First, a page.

Flint River’s no-contact order still in effect as clean-up efforts continue after spill

An order that prohibits contact with Flint River remains in effect as clean-up efforts continue.
Published: Sep. 13, 2022 at 6:02 PM EDT
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FLINT, Mich. (WNEM) – An order that prohibits contact with the Flint River remains in effect as clean-up efforts continue.

It has been almost three months since a chemical spill in the Flint River prompted the Genesee County Health Department to issue a no-contact order.

Jill Greenberg, a spokesperson for the Michigan Department of Environment, Great Lakes, and Energy (EGLE) says that cleanup efforts are ongoing.

“It’s going to take a while,” Greenberg said. “It’s complicated.”

Greenberg is talking about the status of the investigation into Lockhart Chemical’s Flint River spill that happened in June. Greenberg said clean-up efforts are ongoing.

“We’ve collected 69,000 gallons of waste oil from the site, from Lockhart,” Greenberg said. “And close to 20,000 gallons of waste oil from the outfall going into the river.”

Greenberg also said that there’s a small discharge of waste oil at the outfall.

She said it’s being monitored daily and vacuumed out as necessary.

“We have booms that are containing that to the area,” Greenberg stated. “But overall, with the removal of all that waste oil, we do believe that that has been isolated.”

Given that, the Flint River is still closed to the public from Stepping Stone Falls to Leith Street in Genesee County.

The Genesee County Health Department says the reopening of the waterway is dependent on clean-up efforts and test results.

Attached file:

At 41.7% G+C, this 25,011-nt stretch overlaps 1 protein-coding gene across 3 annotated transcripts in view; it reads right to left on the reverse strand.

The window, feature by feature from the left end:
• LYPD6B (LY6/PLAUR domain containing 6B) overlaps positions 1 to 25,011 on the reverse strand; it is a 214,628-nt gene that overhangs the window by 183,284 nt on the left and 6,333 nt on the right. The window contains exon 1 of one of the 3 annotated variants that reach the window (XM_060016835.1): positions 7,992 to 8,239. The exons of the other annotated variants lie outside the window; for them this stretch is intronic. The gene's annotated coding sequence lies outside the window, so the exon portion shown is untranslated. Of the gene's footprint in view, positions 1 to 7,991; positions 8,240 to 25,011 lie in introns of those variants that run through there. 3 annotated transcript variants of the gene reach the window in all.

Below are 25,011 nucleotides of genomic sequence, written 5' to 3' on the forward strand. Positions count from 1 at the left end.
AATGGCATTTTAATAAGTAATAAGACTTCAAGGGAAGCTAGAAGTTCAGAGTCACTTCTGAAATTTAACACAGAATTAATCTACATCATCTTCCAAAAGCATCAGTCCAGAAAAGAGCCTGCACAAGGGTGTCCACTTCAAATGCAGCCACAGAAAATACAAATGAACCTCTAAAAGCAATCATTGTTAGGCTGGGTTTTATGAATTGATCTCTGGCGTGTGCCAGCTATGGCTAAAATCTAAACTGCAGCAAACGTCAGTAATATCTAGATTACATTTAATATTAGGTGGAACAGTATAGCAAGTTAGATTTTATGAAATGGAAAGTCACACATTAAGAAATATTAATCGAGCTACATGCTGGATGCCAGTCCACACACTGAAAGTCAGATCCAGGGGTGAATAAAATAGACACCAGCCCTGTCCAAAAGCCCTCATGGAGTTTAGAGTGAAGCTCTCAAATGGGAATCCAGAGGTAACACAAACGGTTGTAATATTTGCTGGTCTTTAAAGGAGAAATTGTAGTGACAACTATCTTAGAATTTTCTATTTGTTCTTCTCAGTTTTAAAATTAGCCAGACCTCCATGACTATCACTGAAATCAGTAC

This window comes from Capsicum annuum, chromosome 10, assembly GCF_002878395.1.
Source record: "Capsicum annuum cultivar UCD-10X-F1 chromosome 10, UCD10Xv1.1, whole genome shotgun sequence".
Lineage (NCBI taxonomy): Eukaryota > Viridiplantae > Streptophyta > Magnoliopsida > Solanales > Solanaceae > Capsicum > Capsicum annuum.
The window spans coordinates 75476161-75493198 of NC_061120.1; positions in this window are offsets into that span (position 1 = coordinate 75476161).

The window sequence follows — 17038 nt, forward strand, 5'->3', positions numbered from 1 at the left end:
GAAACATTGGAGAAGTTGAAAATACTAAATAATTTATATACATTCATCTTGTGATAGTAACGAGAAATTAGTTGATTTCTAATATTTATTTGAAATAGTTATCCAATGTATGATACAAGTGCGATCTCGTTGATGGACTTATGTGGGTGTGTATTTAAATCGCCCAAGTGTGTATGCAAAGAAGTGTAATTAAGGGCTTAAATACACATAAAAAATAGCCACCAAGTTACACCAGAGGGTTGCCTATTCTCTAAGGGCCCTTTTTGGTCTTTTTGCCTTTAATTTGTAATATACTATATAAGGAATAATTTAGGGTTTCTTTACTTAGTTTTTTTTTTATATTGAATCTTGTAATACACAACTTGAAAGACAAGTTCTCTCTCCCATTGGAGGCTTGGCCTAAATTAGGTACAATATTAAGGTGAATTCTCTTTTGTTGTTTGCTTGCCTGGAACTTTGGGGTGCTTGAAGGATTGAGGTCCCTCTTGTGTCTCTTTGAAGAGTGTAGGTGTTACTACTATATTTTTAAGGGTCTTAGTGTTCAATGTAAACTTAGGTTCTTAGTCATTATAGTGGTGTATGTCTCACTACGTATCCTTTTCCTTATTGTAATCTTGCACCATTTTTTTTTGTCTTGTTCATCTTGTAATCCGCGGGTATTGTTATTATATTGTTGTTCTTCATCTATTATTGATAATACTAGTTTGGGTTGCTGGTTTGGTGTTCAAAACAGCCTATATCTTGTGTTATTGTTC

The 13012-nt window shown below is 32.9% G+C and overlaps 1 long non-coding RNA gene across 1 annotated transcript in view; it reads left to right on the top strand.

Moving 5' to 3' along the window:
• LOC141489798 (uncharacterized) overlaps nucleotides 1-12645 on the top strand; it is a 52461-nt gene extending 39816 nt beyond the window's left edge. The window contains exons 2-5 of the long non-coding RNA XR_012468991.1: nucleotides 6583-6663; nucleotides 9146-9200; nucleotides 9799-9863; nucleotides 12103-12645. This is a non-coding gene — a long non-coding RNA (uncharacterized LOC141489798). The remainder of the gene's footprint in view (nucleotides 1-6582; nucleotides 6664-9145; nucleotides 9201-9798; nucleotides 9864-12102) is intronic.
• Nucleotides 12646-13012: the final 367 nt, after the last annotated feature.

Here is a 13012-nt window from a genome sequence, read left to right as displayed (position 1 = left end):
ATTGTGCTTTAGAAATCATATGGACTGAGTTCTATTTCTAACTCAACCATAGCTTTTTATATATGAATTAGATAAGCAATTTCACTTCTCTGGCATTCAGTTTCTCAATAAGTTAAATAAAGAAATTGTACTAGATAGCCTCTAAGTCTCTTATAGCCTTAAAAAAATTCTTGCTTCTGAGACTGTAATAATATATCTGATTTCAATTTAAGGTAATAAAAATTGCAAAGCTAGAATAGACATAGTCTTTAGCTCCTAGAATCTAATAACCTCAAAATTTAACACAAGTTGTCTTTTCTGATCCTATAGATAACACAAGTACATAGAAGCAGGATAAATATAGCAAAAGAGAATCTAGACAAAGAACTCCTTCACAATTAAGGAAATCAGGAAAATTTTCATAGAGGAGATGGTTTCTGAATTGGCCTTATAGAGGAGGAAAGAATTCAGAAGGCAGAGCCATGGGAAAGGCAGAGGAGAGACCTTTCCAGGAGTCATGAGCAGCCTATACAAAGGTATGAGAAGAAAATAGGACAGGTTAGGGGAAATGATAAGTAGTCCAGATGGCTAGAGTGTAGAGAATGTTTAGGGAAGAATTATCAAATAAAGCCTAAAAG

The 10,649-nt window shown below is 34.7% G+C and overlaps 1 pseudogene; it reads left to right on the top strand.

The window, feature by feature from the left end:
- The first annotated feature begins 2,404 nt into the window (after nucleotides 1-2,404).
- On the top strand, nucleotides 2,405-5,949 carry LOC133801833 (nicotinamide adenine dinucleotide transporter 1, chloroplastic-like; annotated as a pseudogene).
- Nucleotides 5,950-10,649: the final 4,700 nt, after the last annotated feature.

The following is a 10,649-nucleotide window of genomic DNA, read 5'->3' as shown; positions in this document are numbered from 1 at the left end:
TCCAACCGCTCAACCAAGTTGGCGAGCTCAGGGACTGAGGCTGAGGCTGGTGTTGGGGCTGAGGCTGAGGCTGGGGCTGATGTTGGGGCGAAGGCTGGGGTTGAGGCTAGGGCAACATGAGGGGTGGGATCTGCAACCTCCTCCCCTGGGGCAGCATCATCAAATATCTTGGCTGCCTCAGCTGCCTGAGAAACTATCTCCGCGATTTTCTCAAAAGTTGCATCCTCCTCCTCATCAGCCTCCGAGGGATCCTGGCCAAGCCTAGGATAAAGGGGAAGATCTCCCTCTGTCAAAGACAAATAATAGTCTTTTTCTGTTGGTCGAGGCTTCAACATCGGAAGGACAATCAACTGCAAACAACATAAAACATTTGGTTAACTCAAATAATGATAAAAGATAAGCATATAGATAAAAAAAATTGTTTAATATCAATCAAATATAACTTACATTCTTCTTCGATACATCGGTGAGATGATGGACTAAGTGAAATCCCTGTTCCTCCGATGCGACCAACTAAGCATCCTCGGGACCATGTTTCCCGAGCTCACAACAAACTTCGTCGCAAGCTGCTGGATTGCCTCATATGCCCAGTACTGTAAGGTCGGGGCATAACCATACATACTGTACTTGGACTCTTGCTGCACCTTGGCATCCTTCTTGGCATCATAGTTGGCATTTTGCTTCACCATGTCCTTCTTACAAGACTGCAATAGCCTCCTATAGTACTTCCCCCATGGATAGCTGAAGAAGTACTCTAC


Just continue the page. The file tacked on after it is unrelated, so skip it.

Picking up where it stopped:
A leak in Lockhart Chemical’s secondary containment system which allowed liquid waste to enter the ground and out through a storm sewer into the river caused the oily mess.

“We’ve got engineers and members of EGLE that are working with Lockhart to figure out what happened and what can go in place to prevent that from happening again,” Greenberg said. “So that’s all part of the investigation and definitely a priority moving forward.”

Lockhart Chemical has resumed operations under a modified cease and desist order from the city of Flint.

The company is not allowed to discharge any liquid waste held in its on-site frac tanks into the city’s sewer system.

EGLE gave Lockhart an Aug. 26 deadline with a list of requested information, but the company was given an extension until Sept. 8.

The company did give a response by that date, but it is under review.

EGLE has also given the company a deadline of this Friday for updates, including plans to repair compromised pipes and manage storm-water on-site.